Holed up in Hamilton and still seeking new home

A fan’s guide – the club from early doors to today

In 1967, the year that Celtic were crowned European champions and Rangers were European finalists, Clyde finished third in the league behind them. Though only third on three occasions in their history, Clyde often rivalled Partick Thistle as Glasgow’s third club, winning the Scottish Cup three times.

That was when Clyde were a Glasgow club.

From 1994 to 2022, Clyde were based at Cumbernauld, 15 miles away, at Broadwood Stadium, a community sports ground owned by North Lanarkshire Council, also home of Airdrie when Clyde first moved there. 

Since Clyde moved to New Douglas Park in Hamilton, Broadwood Stadium is back to being the home of Cumbernauld Colts, groundshared by Rangers’ women’s team.

Meanwhile, Clyde’s own stadium saga drags on and on, as the club drifts out of the SPL altogether. Twice on the brink of liquidation during their exile, Clyde have long been looking at a return to Glasgow – ideally, as close to Rutherglen as possible, by the banks of the river that gave the club its name back in 1877.

Shawfield/Tony Dawber

The most promising option was Crownpoint, a council-run sports complex just off the Gallowgate, at the same east side of the city close to Celtic Park. After a long consultation and bid process, in December 2023, the proposal was rejected by City Hall.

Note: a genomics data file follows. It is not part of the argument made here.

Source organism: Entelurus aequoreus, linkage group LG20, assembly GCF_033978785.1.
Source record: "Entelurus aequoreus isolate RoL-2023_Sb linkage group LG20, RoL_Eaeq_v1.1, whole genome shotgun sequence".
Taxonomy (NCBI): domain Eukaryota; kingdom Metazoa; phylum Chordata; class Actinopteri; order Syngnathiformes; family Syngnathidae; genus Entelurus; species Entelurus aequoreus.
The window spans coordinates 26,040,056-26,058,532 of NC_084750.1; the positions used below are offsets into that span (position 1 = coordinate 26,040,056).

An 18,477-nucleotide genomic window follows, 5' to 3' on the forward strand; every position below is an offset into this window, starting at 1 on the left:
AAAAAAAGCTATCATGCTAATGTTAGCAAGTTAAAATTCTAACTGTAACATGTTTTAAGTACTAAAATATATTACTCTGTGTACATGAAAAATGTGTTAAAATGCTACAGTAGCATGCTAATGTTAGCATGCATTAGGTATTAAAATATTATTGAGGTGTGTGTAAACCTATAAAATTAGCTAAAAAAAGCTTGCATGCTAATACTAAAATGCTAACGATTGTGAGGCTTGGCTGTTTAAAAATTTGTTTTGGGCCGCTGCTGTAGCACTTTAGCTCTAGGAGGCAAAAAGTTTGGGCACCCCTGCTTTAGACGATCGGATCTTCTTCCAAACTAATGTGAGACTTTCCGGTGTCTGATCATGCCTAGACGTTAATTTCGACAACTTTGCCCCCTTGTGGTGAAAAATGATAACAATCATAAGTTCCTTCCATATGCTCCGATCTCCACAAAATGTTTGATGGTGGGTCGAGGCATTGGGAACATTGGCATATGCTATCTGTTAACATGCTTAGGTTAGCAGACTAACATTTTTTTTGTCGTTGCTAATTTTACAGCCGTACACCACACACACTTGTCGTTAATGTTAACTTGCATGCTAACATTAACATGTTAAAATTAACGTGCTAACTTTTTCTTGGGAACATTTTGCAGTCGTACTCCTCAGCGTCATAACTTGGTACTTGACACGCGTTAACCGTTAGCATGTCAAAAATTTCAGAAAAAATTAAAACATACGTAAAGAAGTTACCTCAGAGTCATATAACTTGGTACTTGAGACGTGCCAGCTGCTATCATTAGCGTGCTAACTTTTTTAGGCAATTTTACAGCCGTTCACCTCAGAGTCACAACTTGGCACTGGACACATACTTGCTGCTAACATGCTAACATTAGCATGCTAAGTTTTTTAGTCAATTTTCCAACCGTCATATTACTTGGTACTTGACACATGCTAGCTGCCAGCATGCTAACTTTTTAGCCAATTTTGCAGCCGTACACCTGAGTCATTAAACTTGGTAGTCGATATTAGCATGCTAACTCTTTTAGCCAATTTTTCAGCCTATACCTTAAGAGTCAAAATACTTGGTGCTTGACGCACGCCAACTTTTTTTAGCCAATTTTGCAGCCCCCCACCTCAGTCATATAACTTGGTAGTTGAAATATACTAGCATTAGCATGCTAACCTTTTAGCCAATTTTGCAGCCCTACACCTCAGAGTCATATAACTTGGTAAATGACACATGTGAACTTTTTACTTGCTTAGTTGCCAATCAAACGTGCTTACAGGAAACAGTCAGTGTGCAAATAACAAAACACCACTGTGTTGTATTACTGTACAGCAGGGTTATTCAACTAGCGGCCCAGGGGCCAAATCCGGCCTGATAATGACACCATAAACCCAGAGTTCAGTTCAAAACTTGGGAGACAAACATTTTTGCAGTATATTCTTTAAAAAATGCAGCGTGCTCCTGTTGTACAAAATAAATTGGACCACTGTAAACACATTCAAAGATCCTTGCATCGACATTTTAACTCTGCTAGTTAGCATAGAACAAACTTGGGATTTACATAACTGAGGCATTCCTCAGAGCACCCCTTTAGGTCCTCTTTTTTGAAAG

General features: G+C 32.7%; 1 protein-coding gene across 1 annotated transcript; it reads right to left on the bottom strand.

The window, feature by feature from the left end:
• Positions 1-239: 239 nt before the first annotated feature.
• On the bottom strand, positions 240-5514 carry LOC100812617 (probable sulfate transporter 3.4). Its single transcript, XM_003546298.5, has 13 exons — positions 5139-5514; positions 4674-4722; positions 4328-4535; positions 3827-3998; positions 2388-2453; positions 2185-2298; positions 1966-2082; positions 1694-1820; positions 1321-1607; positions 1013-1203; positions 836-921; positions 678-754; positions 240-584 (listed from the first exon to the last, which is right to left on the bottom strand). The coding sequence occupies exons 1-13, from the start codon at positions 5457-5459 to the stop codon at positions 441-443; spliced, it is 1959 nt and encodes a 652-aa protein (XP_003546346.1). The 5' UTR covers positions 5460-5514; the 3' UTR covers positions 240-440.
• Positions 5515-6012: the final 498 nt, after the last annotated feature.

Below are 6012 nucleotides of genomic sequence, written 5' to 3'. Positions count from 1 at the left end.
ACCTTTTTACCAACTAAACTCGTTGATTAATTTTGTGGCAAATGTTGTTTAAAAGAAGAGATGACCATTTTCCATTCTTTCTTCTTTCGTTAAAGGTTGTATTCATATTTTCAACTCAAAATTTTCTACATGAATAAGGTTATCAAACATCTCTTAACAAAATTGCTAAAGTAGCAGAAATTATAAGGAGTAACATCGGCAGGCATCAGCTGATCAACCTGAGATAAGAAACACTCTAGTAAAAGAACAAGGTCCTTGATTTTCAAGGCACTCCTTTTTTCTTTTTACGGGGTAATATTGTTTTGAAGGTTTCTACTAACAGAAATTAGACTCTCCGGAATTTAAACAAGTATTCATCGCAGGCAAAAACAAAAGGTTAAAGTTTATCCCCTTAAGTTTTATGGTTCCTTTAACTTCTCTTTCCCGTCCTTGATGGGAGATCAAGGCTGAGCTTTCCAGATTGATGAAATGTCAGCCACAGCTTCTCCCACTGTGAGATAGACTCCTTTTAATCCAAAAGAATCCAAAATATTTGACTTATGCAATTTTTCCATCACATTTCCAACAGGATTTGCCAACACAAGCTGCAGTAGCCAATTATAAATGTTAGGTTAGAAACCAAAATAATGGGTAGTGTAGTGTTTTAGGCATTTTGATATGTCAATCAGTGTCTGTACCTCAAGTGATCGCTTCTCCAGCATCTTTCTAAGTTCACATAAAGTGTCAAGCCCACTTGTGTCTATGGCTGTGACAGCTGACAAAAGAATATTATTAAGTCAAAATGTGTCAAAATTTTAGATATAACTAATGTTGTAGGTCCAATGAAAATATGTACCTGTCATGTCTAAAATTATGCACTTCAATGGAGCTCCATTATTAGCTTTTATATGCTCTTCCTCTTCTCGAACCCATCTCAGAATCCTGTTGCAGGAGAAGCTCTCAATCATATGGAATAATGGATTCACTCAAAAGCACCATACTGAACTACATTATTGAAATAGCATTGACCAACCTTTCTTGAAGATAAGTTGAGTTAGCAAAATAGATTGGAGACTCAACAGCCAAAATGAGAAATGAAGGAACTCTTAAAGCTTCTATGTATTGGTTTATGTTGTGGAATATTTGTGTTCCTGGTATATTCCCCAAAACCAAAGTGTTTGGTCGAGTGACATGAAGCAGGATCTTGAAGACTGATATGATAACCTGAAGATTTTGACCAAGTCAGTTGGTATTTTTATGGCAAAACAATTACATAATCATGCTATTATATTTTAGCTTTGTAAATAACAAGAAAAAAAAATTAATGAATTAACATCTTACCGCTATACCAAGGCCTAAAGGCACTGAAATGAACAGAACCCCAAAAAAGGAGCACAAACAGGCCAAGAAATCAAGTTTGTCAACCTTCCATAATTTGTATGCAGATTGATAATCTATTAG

That month, Clyde didn’t win a single game in League Two, propping up the table in the very lowest position in the SPFL. With a three-year agreement to stay at Hamilton, the clock is ticking for the troubled club.

In fact, back in the late 1800s, it was the rise of Celtic that helped build a groundswell of football support in this part of Glasgow. Clyde outgrew their bare Barrowfield Park ground on the same north bank as Celtic Park and built their own stadium directly opposite on the south, at Shawfield, sandwiched between the river and Rutherglen.

The move proved a great success. Having joined the Scottish League in 1891, Clyde opened Shawfield, against Celtic, in front of 10,000 spectators. The club acquired their celebrated nickname the Bully Wee, the modern consensus being that ‘Bully’ meant ‘spirited’, even though Clyde were ‘Wee’ compared to their bigger Glasgow rivals. Having beaten Celtic in the semi-final to reach, then lose, the Scottish Cup final of 1910, Clyde succumbed to their East End rivals in the final of 1912.

Ainslie Park/Simone Pirastu

Mainly playing in the top tier until the mid-1970s, Clyde still found it hard to make ends meet while mired for so many seasons in mid-table. Having invited the Greyhound Racing Association to use Shawfield to stage race meets, the club was forced to sell the GRA ownership in 1935. It later proved a fatal move.

With enough cash to keep the Scottish international goalkeeper Jock Brown at Shawfield and attract manager Paddy Travers from Aberdeen, Clyde famously beat Rangers 4-1 in the Scottish Cup of 1938-39 then went on to win their first major silverware with a 4-0 win over Motherwell in the final.

Travers, a non-playing member of the Clyde squad when Dundee needed three games to beat them in the final of 1910, also took The Bully Wee to finals in 1949 and 1955. In what proved to be Travers’ swansong, Clyde held a Celtic side including Jock Stein and Bobby Collins to 1-1 thanks to a late equaliser directly from a corner. In the replay, long-term Clyde winger Tommy Ring, later of Everton, scored the only goal.

Clyde’s third and last cup win of 1958 also featured Archie Robertson, scorer of the corner in 1955, and stalwart left-back Harry Haddock, both Scottish internationals. Not playing that day was half-back David White, later to make 200-plus appearances then manage the club during the annus mirabilis for Scottish football, 1966-67.

Shawfield/Tony Dawber